6. Music – Music can be an emotional amplifier. Listening to angry, exciting or sad music can amplify any latent feelings inside yourself. Some music has the benefit of cancelling out any existing feelings so you can focus on ordering your thoughts. Although I enjoy listening to new music or classical music for this goal, the type of music isn’t as important as how you listen. Focusing on the composition itself and making sense of the notes and pauses.
    7. Reading – Authors don’t usually write in a disorganized fashion. Good writers will present ideas in a logical, smooth and controlled fashion. Reading can be used purely as an organizing activity. Your own thoughts become aligned with the highly structured information in the book.
    8. Rhythm – Your body is filled with rhythms. Heart pumping, breathing in and out, blinking and many more that go unseen or unheard. Spend a few minutes focusing on the internal rhythms of your own body or out in the world.
    9. Run – If you are in good physical shape, try running without listening to music. Better yet, try running without focusing on your thoughts. If you have a train of thoughts just let it flow and focus on the steady placement of your feet. This is a lot harder than it sounds, but every time I’ve done it the results have been worth it.
    10. New Perspective – Find a place you’ve never looked from before and sit there. This could be as simple as a corner of your room, or somewhere outside. Then spend the next five minutes studying the area as it appears around you.

    Some of these may seem like a waste of time. But in reality they don’t take long. Many can be done in less than ten minutes. You were probably going to take breaks anyways, why not fill it with a thought-ordering routine instead of more chaos? After those ten minutes are up you can resume with a clearer mind.

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    Last Updated on September 17, 2018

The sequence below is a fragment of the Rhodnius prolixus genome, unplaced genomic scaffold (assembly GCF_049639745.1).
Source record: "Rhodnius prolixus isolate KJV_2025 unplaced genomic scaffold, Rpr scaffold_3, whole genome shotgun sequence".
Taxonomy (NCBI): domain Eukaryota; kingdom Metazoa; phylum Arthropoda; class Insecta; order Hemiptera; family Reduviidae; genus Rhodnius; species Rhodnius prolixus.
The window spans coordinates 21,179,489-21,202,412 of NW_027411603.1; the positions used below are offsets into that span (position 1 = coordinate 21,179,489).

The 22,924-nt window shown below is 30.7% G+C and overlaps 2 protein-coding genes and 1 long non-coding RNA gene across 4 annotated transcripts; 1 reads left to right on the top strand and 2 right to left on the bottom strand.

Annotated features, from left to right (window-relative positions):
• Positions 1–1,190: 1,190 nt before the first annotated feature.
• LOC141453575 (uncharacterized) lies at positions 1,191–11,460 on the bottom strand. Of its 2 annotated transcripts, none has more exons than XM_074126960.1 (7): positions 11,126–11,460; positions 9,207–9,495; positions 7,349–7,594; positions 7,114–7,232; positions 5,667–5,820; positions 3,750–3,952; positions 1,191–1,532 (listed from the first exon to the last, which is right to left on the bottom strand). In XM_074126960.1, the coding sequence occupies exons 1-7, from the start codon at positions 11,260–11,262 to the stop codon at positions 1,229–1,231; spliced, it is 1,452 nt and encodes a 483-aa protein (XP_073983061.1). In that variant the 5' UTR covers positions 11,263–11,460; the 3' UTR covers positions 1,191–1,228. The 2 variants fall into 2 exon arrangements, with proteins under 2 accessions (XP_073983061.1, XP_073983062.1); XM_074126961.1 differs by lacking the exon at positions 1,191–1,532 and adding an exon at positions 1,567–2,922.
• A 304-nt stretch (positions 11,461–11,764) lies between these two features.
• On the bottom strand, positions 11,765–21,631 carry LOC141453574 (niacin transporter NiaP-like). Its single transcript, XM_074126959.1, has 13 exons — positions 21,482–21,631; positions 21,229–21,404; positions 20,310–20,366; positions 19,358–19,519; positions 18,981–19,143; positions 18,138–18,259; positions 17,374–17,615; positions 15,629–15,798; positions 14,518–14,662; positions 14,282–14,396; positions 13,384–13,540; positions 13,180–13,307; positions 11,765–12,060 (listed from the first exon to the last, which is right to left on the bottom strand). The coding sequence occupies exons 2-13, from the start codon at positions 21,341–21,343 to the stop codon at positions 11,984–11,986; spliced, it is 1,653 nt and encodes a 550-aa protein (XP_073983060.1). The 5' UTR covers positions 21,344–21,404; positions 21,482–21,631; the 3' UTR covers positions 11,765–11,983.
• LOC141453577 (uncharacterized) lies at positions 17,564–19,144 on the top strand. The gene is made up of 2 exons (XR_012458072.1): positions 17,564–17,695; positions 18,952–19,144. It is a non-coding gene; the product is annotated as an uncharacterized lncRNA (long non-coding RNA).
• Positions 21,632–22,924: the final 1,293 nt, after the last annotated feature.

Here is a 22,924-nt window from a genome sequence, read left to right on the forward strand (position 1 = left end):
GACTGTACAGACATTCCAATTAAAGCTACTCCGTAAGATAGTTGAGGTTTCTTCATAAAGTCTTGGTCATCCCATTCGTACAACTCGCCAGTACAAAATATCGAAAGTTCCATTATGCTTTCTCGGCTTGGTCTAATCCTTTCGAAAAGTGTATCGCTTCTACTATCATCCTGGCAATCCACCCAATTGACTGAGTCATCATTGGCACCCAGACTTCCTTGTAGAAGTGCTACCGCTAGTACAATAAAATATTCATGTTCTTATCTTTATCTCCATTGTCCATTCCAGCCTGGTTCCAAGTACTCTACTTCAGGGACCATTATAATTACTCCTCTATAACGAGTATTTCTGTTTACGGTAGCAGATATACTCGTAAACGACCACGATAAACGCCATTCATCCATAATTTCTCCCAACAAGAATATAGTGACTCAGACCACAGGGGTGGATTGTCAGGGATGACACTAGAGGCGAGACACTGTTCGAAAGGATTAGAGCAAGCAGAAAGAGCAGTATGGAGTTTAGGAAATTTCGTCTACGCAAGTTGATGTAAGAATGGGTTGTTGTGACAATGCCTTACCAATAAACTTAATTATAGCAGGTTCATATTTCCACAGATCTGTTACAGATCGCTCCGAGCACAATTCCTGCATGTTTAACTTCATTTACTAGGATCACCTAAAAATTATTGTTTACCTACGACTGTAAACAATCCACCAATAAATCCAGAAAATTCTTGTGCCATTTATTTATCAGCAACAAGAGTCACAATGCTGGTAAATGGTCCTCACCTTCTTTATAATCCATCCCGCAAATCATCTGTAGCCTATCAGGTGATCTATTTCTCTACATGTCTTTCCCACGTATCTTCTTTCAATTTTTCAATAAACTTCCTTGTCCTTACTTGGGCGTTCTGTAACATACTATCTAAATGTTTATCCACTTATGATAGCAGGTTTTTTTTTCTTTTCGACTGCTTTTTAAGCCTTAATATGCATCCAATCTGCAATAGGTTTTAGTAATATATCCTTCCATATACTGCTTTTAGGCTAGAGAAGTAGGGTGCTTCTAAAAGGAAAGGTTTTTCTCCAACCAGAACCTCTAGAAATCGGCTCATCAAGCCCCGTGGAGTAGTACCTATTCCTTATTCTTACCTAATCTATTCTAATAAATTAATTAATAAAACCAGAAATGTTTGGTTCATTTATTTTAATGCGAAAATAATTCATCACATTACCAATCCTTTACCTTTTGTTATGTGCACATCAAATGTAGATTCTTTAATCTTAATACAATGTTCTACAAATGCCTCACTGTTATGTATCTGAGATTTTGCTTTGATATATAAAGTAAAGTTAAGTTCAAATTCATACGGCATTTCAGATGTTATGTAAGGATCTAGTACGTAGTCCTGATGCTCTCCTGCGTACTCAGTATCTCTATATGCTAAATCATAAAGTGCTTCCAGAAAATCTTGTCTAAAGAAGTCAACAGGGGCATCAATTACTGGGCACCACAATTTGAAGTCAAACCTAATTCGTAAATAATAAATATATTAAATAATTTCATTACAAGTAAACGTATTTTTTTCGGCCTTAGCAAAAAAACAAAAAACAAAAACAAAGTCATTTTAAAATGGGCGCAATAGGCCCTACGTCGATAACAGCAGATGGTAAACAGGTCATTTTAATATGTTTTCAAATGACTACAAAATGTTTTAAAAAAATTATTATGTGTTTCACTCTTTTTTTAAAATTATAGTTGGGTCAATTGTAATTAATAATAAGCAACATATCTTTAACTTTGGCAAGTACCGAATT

Why Do I Have Bad Luck? 2 Simple Things to Change Your Destiny

    Why Do I Have Bad Luck? 2 Simple Things to Change Your Destiny

    Are you one of those people who are always suffering setbacks? Does little ever seem to go right for you? Do you sometimes feel that the universe is out to get you? Do you wonder:

    Why do I have bad luck?

    Let me let you into a secret:

    Your luck is no worse—and no better—than anyone else’s. It just feels that way. Better still, there are two simple things you can do which will reverse your feelings of being unlucky.

    1. Stop believing that what happens in your life is down to the vagaries of luck, destiny, supernatural forces, malevolent other people, or anything else outside your self.

    Psychologists call this “external locus of control.” It’s a kind of fatalism, where people believe that they can do little or nothing personally to change their lives.

    Because of this, they either merely hope for the best, focus on trying to change their luck by various kinds of superstition, or submit passively to whatever comes—while complaining that it doesn’t match their hopes.

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    Most successful people take the opposite view. They have “internal locus of control.” They believe that what happens in their life is nearly all down to them; and that even when chance events occur, what is important is not the event itself, but how you respond to it.

    This makes them pro-active, engaged, ready to try new things, and keen to find the means to change whatever in their lives they don’t like.